How do I stop living in the past when I have a history of trauma?

UAlberta psychologist Maddi Genovese shares some insight about how to move forward when you have a traumatic past.

Maddalena Genovese - 20 November 2020

This article was updated with additional resources on July 11, 2022 (original article: November 20, 2020).

Dear Maddi,

I have a lot of past trauma and now good things are finally happening but I am scared because it doesn’t feel real. How can I stop living in the past?

Signed, Sincere

Dear Sincere, 

Feeling stuck in the past may suggest you’re experiencing what we call traumatic stress symptoms. Most people who go through traumatic events have temporary difficulty adjusting and coping, but with time and support, they usually recover naturally. For some, this recovery process is interrupted, leaving them “stuck in time” reliving old memories and fears months and sometimes years after the event. When this happens, Post-Traumatic Stress Disorder may be present.

PTSD is a mental health condition which some people develop after experiencing a terrifying or disturbing event. You may have experienced a traumatic event directly, or you may have witnessed one. If you are suffering from PTSD, you may notice intense and upsetting thoughts and feelings related to your experience which have lasted long after the traumatic event has ended. You may experience several symptoms: unwanted memories of the traumatic event, avoiding reminders of it, feeling sad, scared or angry, and/or detached from other people. You might also feel on guard, always waiting for the other “shoe to drop” and you can find yourself having strong negative reactions to normal situations. All in all, recovering from a traumatic event, makes it difficult for people to leave the past behind. If anything, ongoing symptoms are a sign that the trauma is “unfinished business.” 

There are a number of reasons why you might be having a hard time moving on from your past and trusting your gut about what is real. Here is one explanation. When you face a serious, or possibly life threatening event you are likely to experience a very strong physical reaction called the fight, flight or freeze response. When this happens, your body is preparing to fight or flee danger, or to reduce both physical and emotional pain by freezing. These strong adrenaline-rich responses get quickly paired with cues related to the event that were previously insignificant. When you encounter these reminders after the event, your nervous system senses these cues, which could be a sight, smell or even a time, and reacts as though you were in danger again.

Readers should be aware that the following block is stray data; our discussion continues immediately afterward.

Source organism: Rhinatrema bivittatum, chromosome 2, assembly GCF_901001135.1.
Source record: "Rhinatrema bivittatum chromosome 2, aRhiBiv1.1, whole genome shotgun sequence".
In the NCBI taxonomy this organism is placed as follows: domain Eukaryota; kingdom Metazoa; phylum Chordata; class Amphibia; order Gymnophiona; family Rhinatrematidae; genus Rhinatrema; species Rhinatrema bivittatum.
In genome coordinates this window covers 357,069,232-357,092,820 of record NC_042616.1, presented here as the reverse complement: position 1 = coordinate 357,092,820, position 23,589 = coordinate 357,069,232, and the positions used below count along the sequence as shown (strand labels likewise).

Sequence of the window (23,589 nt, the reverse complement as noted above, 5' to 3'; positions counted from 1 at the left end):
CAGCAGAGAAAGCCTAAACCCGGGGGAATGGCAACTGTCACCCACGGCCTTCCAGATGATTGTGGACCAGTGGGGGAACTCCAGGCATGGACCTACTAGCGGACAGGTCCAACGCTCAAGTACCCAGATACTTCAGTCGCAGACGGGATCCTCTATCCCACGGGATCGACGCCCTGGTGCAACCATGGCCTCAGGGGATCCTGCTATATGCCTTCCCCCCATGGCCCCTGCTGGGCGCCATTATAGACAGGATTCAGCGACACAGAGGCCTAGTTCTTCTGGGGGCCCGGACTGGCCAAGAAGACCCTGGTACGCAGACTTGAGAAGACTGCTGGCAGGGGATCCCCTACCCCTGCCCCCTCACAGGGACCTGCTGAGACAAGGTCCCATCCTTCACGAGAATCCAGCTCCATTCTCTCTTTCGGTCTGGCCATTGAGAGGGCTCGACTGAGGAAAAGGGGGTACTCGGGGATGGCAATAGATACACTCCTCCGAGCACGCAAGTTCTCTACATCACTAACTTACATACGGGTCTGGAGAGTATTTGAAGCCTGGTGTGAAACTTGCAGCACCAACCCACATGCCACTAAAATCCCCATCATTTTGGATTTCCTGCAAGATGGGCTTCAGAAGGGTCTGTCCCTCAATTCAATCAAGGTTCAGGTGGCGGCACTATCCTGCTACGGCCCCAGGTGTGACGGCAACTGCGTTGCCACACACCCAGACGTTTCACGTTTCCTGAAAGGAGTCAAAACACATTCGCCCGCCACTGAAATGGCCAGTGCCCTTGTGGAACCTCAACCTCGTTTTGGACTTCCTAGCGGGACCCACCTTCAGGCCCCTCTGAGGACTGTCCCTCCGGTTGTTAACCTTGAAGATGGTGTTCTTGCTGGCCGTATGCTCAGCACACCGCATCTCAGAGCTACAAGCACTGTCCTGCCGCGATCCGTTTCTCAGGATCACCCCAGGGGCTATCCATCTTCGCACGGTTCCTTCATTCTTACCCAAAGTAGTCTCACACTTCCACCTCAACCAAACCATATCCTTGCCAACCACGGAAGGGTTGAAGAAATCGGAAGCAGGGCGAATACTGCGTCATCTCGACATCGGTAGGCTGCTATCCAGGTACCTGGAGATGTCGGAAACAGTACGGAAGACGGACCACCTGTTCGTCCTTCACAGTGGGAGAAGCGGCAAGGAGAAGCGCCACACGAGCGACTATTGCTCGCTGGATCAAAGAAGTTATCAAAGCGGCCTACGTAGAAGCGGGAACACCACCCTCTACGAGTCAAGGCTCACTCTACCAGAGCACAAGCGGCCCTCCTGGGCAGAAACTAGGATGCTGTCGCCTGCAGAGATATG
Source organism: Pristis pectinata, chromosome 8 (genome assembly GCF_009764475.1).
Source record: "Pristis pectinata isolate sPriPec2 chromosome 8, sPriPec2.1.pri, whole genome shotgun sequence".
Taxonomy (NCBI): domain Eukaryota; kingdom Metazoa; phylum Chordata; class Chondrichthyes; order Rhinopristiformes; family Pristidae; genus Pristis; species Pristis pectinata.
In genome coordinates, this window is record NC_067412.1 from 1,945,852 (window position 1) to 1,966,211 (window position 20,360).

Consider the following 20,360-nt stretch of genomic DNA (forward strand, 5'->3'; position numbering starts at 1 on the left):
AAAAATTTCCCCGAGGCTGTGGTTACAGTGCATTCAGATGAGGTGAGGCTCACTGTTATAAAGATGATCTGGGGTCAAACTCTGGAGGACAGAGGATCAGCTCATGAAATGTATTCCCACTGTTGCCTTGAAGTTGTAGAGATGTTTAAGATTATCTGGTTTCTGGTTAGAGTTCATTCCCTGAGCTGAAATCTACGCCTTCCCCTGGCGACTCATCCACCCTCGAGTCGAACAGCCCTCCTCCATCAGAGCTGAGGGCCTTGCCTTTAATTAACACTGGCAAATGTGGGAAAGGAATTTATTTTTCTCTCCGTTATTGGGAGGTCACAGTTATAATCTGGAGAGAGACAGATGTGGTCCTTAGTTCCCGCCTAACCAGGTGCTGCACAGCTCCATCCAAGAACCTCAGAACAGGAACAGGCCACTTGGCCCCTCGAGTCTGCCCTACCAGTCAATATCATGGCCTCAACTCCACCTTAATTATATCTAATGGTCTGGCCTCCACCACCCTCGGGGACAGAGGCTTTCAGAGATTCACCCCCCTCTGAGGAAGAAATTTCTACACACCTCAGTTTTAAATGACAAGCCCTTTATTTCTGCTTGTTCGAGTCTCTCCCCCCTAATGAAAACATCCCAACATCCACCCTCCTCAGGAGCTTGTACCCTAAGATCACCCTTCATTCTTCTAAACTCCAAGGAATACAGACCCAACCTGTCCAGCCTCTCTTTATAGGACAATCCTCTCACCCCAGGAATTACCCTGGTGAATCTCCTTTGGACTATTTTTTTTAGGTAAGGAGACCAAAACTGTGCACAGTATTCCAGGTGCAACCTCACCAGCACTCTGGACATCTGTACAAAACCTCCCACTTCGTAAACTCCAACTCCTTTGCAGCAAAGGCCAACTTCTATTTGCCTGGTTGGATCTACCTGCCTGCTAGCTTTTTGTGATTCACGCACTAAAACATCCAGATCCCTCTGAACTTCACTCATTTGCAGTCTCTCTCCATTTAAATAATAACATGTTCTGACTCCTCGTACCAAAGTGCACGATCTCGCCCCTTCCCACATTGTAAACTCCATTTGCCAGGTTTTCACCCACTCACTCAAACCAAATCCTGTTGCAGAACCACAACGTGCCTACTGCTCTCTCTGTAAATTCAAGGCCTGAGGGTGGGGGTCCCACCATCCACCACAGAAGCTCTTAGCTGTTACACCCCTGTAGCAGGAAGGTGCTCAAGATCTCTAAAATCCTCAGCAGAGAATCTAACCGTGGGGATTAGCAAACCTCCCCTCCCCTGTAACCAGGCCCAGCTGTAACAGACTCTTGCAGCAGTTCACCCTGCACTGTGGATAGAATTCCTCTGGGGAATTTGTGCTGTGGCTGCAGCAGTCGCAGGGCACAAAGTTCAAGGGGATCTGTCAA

If you don’t avoid those cues, these reactions typically fade over time because your body learns these are not accurate danger cues and there is no reason to be alarmed. But if you avoid them, which by the way is a very normal and human response, the fear will not go away and you may have false alarms going off frequently. Soon enough, it becomes difficult to trust your own senses or judgment about what is and isn’t dangerous, and too many situations will seem threatening when they are not, including those “good things” you’re currently experiencing. 

Another way to explain this phenomenon is by looking at the impact of trauma on the brain. When you are exposed to a traumatic event, or series of events, the high level of stress has a significant impact on the hippocampus and the amygdala. The hippocampus, which is responsible for recalling memory and distinguishing between past and present experiences, shuts down during trauma. On the other hand, the amygdala, which is the part of the brain responsible for emotional memories (i.e., remembering how something feels) goes into overdrive. 

Because of these neuropsychological changes, trauma memories are encoded differently than non-trauma memories. Leading to unwanted memories and rumination over what happened, as well as difficulty telling the difference between what is just a reminder of the past versus an actual danger in the present. And so you keep trying to protect yourself as if the fears of the past are just around the corner, and what is in front of you can’t be as good as it seems. 

Fortunately, much research and study has gone into understanding how people can recover from trauma. Many highly effective treatments have been developed that can help people put the past where it belongs, in the past. Helpful treatments like Eye Movement Desensitization Reprocessing Treatment (EMDR), Cognitive Processing Therapy for PTSD (CPT), or Prolonged Exposure (PE) can facilitate this healing in a safe and predictable way and they can help the brain recover from the impact of trauma. You will then be able to stop living in the past and free up more time and energy to enjoy your present AND your future.

Lastly, it is worth noting that this article does not constitute a formal diagnosis of your concerns. If you suspect you may have PTSD, it is important to seek out an assessment. The psychologists at Counselling and Clinical Services will be happy to help you with this or point you in the direction of appropriate treatment. 

Thank you for your letter Sincere, please do not hesitate to reach out again. 

Written by Maddalena (Maddi) Genovese, Counselling and Clinical Services Satellite Psychologist for the Faculty of Science and edited by Suman Varghese, Counselling and Clinical Services Satellite Psychologist for the Faculty of Graduate Studies and the Faculty of Arts. 

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